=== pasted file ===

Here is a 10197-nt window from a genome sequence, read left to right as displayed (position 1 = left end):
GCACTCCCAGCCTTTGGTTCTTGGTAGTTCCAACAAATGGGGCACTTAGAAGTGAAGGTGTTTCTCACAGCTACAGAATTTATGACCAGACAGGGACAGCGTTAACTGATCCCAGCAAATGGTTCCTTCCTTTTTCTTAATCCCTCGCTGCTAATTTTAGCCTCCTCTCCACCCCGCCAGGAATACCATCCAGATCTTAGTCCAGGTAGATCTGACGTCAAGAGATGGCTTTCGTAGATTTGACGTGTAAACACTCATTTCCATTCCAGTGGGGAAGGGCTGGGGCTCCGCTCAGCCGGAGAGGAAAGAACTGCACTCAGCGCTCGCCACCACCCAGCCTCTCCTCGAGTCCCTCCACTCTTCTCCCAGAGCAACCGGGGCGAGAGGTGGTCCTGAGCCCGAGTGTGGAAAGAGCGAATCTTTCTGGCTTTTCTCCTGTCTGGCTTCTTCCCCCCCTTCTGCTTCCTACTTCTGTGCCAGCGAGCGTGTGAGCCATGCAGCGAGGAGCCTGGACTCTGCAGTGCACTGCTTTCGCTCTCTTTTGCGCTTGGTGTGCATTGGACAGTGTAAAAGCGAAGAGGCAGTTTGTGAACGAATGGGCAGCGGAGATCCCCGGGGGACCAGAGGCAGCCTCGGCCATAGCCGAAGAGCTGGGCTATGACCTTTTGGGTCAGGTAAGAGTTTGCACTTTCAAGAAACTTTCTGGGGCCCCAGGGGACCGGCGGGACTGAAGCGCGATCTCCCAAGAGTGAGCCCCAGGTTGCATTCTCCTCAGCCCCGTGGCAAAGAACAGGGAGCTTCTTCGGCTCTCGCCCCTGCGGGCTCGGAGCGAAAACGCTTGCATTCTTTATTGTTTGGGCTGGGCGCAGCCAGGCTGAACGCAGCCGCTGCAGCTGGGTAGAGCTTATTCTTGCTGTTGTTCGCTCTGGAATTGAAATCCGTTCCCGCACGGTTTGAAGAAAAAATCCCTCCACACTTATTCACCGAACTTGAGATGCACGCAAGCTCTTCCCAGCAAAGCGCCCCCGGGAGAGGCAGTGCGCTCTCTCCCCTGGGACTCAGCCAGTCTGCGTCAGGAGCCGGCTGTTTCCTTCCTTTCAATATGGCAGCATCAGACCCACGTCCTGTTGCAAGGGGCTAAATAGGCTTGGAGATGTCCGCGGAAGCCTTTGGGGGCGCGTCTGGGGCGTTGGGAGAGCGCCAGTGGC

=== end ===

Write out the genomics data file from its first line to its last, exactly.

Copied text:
Here is a 10197-nt window from a genome sequence, read left to right as displayed (position 1 = left end):
GCACTCCCAGCCTTTGGTTCTTGGTAGTTCCAACAAATGGGGCACTTAGAAGTGAAGGTGTTTCTCACAGCTACAGAATTTATGACCAGACAGGGACAGCGTTAACTGATCCCAGCAAATGGTTCCTTCCTTTTTCTTAATCCCTCGCTGCTAATTTTAGCCTCCTCTCCACCCCGCCAGGAATACCATCCAGATCTTAGTCCAGGTAGATCTGACGTCAAGAGATGGCTTTCGTAGATTTGACGTGTAAACACTCATTTCCATTCCAGTGGGGAAGGGCTGGGGCTCCGCTCAGCCGGAGAGGAAAGAACTGCACTCAGCGCTCGCCACCACCCAGCCTCTCCTCGAGTCCCTCCACTCTTCTCCCAGAGCAACCGGGGCGAGAGGTGGTCCTGAGCCCGAGTGTGGAAAGAGCGAATCTTTCTGGCTTTTCTCCTGTCTGGCTTCTTCCCCCCCTTCTGCTTCCTACTTCTGTGCCAGCGAGCGTGTGAGCCATGCAGCGAGGAGCCTGGACTCTGCAGTGCACTGCTTTCGCTCTCTTTTGCGCTTGGTGTGCATTGGACAGTGTAAAAGCGAAGAGGCAGTTTGTGAACGAATGGGCAGCGGAGATCCCCGGGGGACCAGAGGCAGCCTCGGCCATAGCCGAAGAGCTGGGCTATGACCTTTTGGGTCAGGTAAGAGTTTGCACTTTCAAGAAACTTTCTGGGGCCCCAGGGGACCGGCGGGACTGAAGCGCGATCTCCCAAGAGTGAGCCCCAGGTTGCATTCTCCTCAGCCCCGTGGCAAAGAACAGGGAGCTTCTTCGGCTCTCGCCCCTGCGGGCTCGGAGCGAAAACGCTTGCATTCTTTATTGTTTGGGCTGGGCGCAGCCAGGCTGAACGCAGCCGCTGCAGCTGGGTAGAGCTTATTCTTGCTGTTGTTCGCTCTGGAATTGAAATCCGTTCCCGCACGGTTTGAAGAAAAAATCCCTCCACACTTATTCACCGAACTTGAGATGCACGCAAGCTCTTCCCAGCAAAGCGCCCCCGGGAGAGGCAGTGCGCTCTCTCCCCTGGGACTCAGCCAGTCTGCGTCAGGAGCCGGCTGTTTCCTTCCTTTCAATATGGCAGCATCAGACCCACGTCCTGTTGCAAGGGGCTAAATAGGCTTGGAGATGTCCGCGGAAGCCTTTGGGGGCGCGTCTGGGGCGTTGGGAGAGCGCCAGTGGC